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zokum

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Everything posted by zokum

  1. zokum

    Things about Doom you just found out

    Most likely a rounding error. The computed angle is off by a tiny amount due to limited precision. Doom has a few of these, they're usually not an issue. I doubt you would ever notice this on any of the id iwad maps.
  2. zokum

    Doom - Crysis of it's time?

    Did we play the same Quake games? GLQuake looked a ton better than what it did in software mode, and there was a lot of features people could turn on/off. Voodoo cards ran it fine in 640*480 with better fps than software 320*200. The defaults were conservative and designed around the original voodoo cards. A lot of stuff was off by default, but with better hardware / less demaninding content it could be turned on for higher quality images. Texture filtering, high-res support, reflecting textures, dynamic shadows, transparent water. GLQuake had a lot of cool stuff: https://quake.fandom.com/wiki/GLQuake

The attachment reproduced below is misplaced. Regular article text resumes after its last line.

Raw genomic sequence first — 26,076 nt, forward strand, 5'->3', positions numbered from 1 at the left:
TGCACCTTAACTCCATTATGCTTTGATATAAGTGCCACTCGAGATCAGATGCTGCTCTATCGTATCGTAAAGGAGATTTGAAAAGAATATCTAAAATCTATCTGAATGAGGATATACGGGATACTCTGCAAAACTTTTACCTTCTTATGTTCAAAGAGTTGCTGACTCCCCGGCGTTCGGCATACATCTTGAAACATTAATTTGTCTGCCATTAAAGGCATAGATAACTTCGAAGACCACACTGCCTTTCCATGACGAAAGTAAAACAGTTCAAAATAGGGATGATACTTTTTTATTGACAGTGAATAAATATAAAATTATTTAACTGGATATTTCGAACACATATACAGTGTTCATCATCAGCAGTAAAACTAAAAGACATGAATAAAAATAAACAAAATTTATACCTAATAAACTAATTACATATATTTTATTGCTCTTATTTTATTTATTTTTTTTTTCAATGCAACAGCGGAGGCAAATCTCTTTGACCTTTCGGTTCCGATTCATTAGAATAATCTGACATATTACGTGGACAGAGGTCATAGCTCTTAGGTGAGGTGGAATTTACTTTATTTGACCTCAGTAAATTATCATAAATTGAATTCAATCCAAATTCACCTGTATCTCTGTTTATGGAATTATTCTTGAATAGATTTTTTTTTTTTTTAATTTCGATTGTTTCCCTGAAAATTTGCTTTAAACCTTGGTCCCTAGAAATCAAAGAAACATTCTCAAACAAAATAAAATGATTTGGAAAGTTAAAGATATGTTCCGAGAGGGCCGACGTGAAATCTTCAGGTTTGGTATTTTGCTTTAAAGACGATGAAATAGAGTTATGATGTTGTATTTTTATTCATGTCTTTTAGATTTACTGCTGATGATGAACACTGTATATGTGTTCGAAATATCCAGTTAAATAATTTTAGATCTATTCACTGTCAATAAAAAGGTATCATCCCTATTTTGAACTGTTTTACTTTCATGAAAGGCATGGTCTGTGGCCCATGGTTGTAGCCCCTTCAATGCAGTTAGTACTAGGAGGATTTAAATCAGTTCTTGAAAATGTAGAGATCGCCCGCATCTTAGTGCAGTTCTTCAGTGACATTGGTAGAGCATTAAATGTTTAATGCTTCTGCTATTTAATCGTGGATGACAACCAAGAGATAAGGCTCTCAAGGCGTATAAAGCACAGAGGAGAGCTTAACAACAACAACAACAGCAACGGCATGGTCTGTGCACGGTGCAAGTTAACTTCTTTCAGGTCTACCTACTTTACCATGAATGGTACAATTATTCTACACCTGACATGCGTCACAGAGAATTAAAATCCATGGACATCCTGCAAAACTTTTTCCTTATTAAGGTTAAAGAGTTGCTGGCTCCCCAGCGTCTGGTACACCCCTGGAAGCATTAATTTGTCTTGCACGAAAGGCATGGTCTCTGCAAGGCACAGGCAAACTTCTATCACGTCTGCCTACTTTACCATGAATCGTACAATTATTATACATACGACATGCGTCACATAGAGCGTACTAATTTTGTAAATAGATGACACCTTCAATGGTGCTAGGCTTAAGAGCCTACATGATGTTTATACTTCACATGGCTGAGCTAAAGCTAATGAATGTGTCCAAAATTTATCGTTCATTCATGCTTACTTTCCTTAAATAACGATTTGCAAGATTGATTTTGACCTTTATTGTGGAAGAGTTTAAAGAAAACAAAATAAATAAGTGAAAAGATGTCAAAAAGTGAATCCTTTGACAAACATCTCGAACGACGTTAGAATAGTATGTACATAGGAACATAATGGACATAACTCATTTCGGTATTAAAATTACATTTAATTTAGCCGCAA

3. zokum

    Doom - Crysis of it's time?

    You can't just look at the cpu speed here. The video card also played a big role in how fast Doom ran. The game doesn't use any hardware acceleration as we know it today, but it does benefit from a faster graphics card since it sends a lot of pixel data to the card. Same with memory and cache. And not all 386 designs are equally fast. Pentiums were released in march 1993, but weren't in common use for gaming. A P60 should run Doom comfortably. A 486 DX2/66 MHz (August 1992) should also run Doom fairly well when paired with a good graphics card etc. At least by the standards of that era. Intel had a 486 DX/4 100MHz (actually tripled 33MHz). Other manufacturers had even faster 486-like designs.